The Profit Radar report went short at Dow Jones 16,100, covered the short position at 15,745 and noted that a move above the trend line means that the rally is ready to resume and quite possibly accelerate (unfortunately we didn’t get to go long the Dow or S&P 500 as the reversal after the Dec. 18 Fed meeting was just too quick).

This strategy doesn’t just work on paper. The worst trade (in terms of performance) recommended by the Profit Radar Report in 2013 is a 1.02% loss.

Simon Maierhofer is the publisher of the Profit Radar ReportThe Profit Radar Report presents complex market analysis (stocks, gold, silver, euro and bonds) in an easy format. Technical analysis, sentiment indicators, seasonal patterns and common sense are all wrapped up into two or more easy-to-read weekly updates. We are accountable for our work, because we track every recommendation (see track record below).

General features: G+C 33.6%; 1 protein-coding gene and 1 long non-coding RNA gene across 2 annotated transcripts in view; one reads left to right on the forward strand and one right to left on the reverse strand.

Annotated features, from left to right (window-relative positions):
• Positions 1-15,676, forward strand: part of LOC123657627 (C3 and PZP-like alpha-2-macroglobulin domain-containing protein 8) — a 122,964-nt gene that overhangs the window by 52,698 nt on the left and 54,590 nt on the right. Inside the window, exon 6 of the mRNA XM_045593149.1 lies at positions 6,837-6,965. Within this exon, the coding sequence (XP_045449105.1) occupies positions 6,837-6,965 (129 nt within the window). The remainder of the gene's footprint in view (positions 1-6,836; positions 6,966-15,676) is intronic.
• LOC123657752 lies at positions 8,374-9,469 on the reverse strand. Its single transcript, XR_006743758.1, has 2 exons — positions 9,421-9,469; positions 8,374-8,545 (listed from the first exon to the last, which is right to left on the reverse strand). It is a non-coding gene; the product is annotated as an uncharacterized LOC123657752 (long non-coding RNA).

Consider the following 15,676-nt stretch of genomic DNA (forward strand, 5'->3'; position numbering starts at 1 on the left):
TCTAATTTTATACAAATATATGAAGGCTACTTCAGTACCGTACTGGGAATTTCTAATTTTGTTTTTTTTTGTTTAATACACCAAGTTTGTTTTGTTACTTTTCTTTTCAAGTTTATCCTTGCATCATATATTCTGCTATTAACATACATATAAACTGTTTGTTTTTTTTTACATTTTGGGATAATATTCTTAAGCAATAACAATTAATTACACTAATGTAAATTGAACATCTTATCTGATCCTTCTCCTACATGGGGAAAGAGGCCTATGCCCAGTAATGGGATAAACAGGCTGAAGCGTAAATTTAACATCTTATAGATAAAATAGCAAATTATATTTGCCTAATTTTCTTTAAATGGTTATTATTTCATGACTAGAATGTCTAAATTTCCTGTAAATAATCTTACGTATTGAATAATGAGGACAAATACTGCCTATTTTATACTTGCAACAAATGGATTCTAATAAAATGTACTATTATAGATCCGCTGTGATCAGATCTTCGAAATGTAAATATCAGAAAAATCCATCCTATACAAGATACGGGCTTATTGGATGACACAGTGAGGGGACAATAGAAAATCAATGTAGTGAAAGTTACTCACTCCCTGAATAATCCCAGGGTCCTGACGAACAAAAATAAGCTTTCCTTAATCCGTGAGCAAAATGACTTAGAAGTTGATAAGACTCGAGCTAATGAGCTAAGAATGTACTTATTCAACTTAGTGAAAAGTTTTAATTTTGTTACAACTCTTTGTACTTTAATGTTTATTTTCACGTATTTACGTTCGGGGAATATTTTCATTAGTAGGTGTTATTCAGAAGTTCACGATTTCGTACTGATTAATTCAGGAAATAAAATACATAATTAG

Follow Simon on Twitter @ iSPYETF or sign up for the FREE iSPYETF Newsletter to get actionable ETF trade ideas delivered for free.

Renewed Euro Concerns May Coincide with Euro Currency Bottom

‘Bad News Europe’ is back in the headlines and the euro is trading at a three and a half month low. European contagion concerns appear to be bearish for the euro currency, but technical analysis provides a different outlook.

Negative European news just made their first media appearance of 2013 and the prospect of a Cypriot bailout sent the euro currency to the lowest level since December 10, 2012.

Renewed concerns about the euro zone sound bearish for the euro, but technical analysis suggests the euro currency is ripe for a (temporary) comeback.

The chart below tracks the euro since the July 2012 low. It also shows some of the trend lines and support/resistance levels the Profit Radar Report uses to pinpoint highs/lows and reversals.